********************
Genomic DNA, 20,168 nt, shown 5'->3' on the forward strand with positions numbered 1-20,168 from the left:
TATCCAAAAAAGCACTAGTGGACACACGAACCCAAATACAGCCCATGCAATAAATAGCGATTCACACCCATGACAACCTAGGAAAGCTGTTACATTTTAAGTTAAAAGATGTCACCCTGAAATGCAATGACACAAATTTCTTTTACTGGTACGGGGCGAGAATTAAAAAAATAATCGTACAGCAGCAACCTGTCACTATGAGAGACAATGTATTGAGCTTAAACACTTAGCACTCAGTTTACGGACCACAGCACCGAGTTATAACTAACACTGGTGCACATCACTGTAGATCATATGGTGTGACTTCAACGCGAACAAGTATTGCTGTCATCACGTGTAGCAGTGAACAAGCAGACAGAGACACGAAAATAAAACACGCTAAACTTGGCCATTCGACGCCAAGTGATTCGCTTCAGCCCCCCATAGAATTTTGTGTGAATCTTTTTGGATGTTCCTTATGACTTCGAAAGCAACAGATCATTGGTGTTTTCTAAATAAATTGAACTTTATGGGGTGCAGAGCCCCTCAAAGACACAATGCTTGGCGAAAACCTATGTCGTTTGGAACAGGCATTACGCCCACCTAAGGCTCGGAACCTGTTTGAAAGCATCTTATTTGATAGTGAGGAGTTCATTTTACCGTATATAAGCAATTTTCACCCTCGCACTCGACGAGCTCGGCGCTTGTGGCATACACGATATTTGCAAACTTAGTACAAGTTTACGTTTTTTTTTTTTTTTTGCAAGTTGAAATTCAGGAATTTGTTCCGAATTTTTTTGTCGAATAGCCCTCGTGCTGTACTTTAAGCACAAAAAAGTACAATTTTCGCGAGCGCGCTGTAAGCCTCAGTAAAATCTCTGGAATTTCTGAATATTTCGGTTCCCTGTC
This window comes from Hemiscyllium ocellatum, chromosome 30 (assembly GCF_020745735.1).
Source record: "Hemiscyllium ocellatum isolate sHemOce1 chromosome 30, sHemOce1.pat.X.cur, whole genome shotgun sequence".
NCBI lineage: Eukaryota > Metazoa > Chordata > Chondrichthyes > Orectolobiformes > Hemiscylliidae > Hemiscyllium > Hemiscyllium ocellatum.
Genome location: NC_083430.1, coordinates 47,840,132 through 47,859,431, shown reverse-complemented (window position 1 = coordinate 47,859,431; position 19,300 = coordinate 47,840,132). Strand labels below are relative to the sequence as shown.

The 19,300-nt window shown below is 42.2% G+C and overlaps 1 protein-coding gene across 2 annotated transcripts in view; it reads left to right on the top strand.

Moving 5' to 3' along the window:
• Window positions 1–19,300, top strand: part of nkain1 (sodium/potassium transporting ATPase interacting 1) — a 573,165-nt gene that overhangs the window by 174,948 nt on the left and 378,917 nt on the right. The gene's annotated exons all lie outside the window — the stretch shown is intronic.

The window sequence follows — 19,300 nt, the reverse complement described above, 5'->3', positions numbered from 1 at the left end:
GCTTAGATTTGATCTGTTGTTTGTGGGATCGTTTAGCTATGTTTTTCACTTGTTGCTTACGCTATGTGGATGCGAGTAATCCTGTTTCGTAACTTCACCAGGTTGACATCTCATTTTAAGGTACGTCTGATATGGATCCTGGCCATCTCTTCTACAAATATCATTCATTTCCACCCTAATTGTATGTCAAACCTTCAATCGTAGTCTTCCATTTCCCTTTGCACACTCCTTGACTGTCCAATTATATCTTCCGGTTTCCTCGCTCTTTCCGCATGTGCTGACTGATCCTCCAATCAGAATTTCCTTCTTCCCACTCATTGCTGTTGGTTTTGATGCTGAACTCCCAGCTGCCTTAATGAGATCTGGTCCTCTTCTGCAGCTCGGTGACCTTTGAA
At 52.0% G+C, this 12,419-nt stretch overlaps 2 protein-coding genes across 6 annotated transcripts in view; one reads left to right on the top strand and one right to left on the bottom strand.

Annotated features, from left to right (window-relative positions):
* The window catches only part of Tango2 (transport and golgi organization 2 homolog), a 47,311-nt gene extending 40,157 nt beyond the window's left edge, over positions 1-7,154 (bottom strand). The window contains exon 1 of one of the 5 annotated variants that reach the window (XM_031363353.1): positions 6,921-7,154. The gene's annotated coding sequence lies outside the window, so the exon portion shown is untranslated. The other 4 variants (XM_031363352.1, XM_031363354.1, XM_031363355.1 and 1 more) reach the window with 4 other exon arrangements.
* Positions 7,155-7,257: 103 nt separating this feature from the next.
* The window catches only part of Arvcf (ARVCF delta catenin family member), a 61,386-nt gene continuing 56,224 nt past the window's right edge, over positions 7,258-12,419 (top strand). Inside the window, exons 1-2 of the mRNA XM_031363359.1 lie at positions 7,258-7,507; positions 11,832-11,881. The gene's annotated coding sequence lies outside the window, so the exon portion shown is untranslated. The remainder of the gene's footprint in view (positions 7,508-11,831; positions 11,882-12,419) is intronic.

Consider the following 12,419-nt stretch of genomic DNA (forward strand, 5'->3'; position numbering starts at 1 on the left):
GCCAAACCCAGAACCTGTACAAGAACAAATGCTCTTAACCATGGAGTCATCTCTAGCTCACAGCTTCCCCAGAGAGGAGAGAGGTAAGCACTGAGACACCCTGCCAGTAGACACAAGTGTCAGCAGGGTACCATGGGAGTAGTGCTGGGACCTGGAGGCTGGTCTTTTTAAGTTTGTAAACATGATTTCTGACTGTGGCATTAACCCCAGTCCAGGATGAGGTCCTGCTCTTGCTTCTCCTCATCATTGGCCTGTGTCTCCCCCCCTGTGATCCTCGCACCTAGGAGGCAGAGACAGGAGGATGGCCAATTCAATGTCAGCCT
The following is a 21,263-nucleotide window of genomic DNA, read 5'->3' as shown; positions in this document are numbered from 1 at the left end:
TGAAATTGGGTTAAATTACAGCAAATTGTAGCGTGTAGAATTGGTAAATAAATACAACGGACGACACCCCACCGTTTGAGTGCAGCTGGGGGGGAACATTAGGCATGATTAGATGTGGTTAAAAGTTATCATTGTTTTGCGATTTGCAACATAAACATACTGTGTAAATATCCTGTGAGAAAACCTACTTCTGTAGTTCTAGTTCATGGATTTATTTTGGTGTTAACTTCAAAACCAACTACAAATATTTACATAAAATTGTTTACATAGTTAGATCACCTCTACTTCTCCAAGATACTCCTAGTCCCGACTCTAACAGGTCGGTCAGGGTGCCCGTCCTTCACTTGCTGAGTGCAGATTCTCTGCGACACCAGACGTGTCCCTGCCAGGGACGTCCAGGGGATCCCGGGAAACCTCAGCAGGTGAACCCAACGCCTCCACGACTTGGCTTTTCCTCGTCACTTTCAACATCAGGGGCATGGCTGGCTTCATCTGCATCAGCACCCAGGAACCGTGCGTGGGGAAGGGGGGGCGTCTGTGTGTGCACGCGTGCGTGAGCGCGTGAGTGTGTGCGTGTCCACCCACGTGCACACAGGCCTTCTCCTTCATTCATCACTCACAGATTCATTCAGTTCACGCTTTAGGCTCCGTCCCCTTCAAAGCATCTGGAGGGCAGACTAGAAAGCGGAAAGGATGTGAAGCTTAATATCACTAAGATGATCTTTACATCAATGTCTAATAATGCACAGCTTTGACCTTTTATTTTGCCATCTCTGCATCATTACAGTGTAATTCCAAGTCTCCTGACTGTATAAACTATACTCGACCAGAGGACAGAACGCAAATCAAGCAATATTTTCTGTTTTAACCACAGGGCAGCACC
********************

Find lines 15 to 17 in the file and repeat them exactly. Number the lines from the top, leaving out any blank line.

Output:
* Positions 7,155-7,257: 103 nt separating this feature from the next.
* The window catches only part of Arvcf (ARVCF delta catenin family member), a 61,386-nt gene continuing 56,224 nt past the window's right edge, over positions 7,258-12,419 (top strand). Inside the window, exons 1-2 of the mRNA XM_031363359.1 lie at positions 7,258-7,507; positions 11,832-11,881. The gene's annotated coding sequence lies outside the window, so the exon portion shown is untranslated. The remainder of the gene's footprint in view (positions 7,508-11,831; positions 11,882-12,419) is intronic.

Consider the following 12,419-nt stretch of genomic DNA (forward strand, 5'->3'; position numbering starts at 1 on the left):